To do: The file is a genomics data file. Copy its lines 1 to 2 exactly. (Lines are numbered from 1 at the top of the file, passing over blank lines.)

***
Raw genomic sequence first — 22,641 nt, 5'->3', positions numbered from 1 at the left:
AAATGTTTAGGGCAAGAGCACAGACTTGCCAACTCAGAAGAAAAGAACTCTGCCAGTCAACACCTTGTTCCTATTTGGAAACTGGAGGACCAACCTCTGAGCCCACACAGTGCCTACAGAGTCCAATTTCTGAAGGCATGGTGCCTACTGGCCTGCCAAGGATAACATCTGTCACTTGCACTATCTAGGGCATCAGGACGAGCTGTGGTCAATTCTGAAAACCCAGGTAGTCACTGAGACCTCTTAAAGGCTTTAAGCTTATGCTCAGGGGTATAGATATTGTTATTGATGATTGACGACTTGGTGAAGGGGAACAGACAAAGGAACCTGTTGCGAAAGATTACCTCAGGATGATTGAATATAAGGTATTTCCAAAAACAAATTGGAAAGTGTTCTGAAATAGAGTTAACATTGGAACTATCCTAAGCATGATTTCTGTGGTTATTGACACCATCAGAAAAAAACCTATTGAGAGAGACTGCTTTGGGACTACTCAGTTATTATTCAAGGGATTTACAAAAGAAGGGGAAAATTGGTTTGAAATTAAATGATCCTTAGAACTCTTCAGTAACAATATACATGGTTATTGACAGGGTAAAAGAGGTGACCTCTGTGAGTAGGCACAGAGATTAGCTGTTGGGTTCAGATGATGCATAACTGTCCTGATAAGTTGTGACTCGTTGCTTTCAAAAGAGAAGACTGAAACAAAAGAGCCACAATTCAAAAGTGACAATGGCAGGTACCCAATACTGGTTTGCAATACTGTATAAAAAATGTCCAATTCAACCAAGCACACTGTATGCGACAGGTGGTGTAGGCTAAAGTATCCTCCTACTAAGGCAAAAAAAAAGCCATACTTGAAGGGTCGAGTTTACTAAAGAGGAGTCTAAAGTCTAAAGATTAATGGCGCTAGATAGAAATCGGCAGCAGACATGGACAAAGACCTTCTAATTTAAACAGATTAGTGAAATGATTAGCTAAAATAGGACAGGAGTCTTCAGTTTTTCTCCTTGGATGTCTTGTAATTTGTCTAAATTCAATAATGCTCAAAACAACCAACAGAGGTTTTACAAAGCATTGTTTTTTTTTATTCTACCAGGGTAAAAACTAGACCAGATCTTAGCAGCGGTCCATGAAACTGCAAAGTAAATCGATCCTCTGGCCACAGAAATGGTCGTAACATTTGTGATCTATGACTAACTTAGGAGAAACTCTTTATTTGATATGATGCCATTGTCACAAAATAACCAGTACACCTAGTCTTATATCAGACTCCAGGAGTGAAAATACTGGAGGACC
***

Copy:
Raw genomic sequence first — 22,641 nt, 5'->3', positions numbered from 1 at the left:
AAATGTTTAGGGCAAGAGCACAGACTTGCCAACTCAGAAGAAAAGAACTCTGCCAGTCAACACCTTGTTCCTATTTGGAAACTGGAGGACCAACCTCTGAGCCCACACAGTGCCTACAGAGTCCAATTTCTGAAGGCATGGTGCCTACTGGCCTGCCAAGGATAACATCTGTCACTTGCACTATCTAGGGCATCAGGACGAGCTGTGGTCAATTCTGAAAACCCAGGTAGTCACTGAGACCTCTTAAAGGCTTTAAGCTTATGCTCAGGGGTATAGATATTGTTATTGATGATTGACGACTTGGTGAAGGGGAACAGACAAAGGAACCTGTTGCGAAAGATTACCTCAGGATGATTGAATATAAGGTATTTCCAAAAACAAATTGGAAAGTGTTCTGAAATAGAGTTAACATTGGAACTATCCTAAGCATGATTTCTGTGGTTATTGACACCATCAGAAAAAAACCTATTGAGAGAGACTGCTTTGGGACTACTCAGTTATTATTCAAGGGATTTACAAAAGAAGGGGAAAATTGGTTTGAAATTAAATGATCCTTAGAACTCTTCAGTAACAATATACATGGTTATTGACAGGGTAAAAGAGGTGACCTCTGTGAGTAGGCACAGAGATTAGCTGTTGGGTTCAGATGATGCATAACTGTCCTGATAAGTTGTGACTCGTTGCTTTCAAAAGAGAAGACTGAAACAAAAGAGCCACAATTCAAAAGTGACAATGGCAGGTACCCAATACTGGTTTGCAATACTGTATAAAAAATGTCCAATTCAACCAAGCACACTGTATGCGACAGGTGGTGTAGGCTAAAGTATCCTCCTACTAAGGCAAAAAAAAAGCCATACTTGAAGGGTCGAGTTTACTAAAGAGGAGTCTAAAGTCTAAAGATTAATGGCGCTAGATAGAAATCGGCAGCAGACATGGACAAAGACCTTCTAATTTAAACAGATTAGTGAAATGATTAGCTAAAATAGGACAGGAGTCTTCAGTTTTTCTCCTTGGATGTCTTGTAATTTGTCTAAATTCAATAATGCTCAAAACAACCAACAGAGGTTTTACAAAGCATTGTTTTTTTTTATTCTACCAGGGTAAAAACTAGACCAGATCTTAGCAGCGGTCCATGAAACTGCAAAGTAAATCGATCCTCTGGCCACAGAAATGGTCGTAACATTTGTGATCTATGACTAACTTAGGAGAAACTCTTTATTTGATATGATGCCATTGTCACAAAATAACCAGTACACCTAGTCTTATATCAGACTCCAGGAGTGAAAATACTGGAGGACC